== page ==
Jan 18, 2011

Actuarial Chess?

As actuaries we often have to explain HOW variables like profits, mortality, investments or costs will develop in the future.

In doing so, it would really help and strengthen our credibility if we were able to explain also WHY these variables developed in the past as they have developed, as a result of certain circumstances (other 'explaining' variables).

On basis of these WHY-arguments and the specific expected future circumstances, we could increase the credibility and diminish the volatility of our predictions.

This HOW-WHY-Insight urges us for example to analyze "medical developments" in case of predicting longevity and to study "economic developments" with regard tot predicting future costs, inflation or investment rates.

Moreover this understanding obliges us to develop our capabilities and competence to explain certain given outcomes like "increasing longevity" and "increasing stock return volatility".

Test Your 'Outcome Explanation Competence'
This 'Outcome Explanation Competence' (OEC) is key in actuarial science. No actuary can do without!

To test your OEC level, solve the next chess problem.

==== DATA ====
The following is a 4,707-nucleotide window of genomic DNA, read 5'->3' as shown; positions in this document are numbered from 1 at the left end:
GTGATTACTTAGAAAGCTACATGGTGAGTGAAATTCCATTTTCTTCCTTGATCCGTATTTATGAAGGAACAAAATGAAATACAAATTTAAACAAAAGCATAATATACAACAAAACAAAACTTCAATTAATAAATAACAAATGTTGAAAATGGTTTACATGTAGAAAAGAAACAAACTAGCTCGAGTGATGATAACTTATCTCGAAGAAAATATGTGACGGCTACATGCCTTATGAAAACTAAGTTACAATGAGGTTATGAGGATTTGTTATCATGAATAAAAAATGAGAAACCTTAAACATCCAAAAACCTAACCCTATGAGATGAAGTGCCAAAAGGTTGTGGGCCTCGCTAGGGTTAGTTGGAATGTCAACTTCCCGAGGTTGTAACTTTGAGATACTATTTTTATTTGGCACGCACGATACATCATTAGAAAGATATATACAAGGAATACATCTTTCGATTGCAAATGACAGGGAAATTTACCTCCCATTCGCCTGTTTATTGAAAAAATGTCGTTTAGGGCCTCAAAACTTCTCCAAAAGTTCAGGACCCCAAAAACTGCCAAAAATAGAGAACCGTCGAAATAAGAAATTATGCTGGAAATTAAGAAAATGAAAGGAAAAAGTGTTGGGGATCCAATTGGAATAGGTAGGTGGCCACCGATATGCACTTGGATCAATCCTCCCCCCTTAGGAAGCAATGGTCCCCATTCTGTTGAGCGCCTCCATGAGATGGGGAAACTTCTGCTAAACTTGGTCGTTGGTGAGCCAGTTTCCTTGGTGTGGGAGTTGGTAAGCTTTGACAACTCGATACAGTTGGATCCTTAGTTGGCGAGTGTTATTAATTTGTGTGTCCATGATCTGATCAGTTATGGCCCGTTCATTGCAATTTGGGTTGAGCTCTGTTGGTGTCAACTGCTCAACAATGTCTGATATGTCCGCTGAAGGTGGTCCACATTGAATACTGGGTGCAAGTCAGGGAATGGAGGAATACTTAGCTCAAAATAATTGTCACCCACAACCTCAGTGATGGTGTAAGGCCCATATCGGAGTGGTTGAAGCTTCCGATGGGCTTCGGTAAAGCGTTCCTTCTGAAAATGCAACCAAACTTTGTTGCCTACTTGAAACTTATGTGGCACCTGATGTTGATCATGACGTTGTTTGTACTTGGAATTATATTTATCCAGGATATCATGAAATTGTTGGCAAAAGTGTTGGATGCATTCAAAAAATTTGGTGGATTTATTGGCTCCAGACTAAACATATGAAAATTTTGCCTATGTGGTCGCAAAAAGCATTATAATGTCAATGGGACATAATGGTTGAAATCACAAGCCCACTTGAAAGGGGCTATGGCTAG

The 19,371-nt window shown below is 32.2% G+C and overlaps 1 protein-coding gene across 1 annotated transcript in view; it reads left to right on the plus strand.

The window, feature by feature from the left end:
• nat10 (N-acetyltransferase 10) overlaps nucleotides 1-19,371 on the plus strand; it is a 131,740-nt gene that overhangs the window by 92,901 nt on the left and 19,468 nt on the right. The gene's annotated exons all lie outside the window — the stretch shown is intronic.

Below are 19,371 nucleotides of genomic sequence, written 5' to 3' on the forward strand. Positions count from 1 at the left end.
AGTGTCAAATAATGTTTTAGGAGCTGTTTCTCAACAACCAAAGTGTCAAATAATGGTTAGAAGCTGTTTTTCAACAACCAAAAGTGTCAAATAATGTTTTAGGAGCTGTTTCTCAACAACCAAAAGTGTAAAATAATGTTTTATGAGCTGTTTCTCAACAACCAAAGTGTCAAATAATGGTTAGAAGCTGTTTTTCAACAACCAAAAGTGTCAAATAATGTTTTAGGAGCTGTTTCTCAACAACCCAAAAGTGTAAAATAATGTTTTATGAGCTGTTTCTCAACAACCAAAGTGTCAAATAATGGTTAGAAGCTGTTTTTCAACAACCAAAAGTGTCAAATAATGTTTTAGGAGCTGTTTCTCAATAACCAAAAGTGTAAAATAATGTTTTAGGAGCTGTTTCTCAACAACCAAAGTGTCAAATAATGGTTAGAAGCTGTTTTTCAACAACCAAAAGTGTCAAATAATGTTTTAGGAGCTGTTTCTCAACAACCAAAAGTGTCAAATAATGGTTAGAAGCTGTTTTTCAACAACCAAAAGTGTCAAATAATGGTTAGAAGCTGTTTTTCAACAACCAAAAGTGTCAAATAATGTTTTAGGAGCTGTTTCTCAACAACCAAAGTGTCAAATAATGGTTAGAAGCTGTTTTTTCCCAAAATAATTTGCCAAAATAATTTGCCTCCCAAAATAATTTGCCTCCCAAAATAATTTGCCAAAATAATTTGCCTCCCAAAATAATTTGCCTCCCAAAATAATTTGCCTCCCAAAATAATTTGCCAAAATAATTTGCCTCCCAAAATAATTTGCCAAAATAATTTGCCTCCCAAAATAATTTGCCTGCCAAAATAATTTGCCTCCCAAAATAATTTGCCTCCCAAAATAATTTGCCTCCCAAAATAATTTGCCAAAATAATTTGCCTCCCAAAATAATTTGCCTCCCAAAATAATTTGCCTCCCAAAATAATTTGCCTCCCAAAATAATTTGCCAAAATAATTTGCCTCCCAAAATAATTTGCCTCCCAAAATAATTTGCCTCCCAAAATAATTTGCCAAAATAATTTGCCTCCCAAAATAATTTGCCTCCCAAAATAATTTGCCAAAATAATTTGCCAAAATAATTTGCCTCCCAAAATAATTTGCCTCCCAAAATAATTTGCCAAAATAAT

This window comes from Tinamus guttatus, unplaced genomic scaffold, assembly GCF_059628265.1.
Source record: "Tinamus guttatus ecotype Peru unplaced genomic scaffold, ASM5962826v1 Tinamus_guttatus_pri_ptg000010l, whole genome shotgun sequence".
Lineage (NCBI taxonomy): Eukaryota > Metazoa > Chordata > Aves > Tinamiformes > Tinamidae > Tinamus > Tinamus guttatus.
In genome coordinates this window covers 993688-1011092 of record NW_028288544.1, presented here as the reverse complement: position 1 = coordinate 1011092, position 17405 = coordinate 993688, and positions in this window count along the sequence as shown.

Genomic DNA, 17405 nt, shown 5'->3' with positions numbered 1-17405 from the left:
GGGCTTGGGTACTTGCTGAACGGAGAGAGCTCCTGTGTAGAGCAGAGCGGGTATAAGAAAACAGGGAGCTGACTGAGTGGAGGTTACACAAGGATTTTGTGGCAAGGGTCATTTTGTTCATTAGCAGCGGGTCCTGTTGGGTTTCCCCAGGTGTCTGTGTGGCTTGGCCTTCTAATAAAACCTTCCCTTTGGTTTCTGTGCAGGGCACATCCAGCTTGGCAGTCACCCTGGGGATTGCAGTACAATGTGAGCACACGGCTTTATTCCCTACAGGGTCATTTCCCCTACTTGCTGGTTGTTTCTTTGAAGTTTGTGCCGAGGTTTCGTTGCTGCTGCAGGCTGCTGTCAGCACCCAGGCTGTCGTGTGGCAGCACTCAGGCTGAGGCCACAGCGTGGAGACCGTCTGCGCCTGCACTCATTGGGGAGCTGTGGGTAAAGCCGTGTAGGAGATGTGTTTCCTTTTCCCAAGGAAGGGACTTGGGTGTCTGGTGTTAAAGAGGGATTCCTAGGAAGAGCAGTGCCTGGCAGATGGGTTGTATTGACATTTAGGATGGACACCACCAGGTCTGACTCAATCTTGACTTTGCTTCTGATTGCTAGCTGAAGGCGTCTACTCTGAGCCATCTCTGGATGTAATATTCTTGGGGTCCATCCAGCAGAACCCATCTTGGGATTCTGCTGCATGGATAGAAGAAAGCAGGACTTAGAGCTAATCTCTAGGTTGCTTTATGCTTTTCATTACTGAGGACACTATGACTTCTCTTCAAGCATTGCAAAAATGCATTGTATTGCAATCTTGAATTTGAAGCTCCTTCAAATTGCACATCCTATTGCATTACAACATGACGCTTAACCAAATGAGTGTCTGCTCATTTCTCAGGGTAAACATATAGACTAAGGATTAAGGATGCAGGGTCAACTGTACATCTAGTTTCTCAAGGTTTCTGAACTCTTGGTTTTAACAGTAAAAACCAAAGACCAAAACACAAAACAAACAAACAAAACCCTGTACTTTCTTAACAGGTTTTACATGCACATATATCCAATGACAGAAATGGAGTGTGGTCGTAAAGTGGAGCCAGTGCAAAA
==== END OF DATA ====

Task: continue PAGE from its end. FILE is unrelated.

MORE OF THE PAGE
Black has made the last move... Which move?

You'll find the solution of this chess problem as a part of the next 5 minute 'Thinking Out of the Box' test ( on SCRIBD)......

5 Minute 'Thinking Out of the Box' Test

Just like in 'climate change predictions', our OEC (the 'competence to explain past phenomena') is necessary for us actuaries to be confident about our theories and predictions about the future.

However, developing OEC might not be enough as the explanations of the past could turn out to be fundamentally invalid with regard to the future. New techniques  like High-frequency trading (HFT) might come up. Or... in chess vocabulary: 'A pawn may promote to a Bishop' (frequency: 0.2%)

The conclusion must be that Actuarial predictions are a kind of 'Actuarial Chess':
So start practicing as an Actuarial Chess Master by Explaining the past and Guiding the future.

Jan 17, 2011

In control through better communication!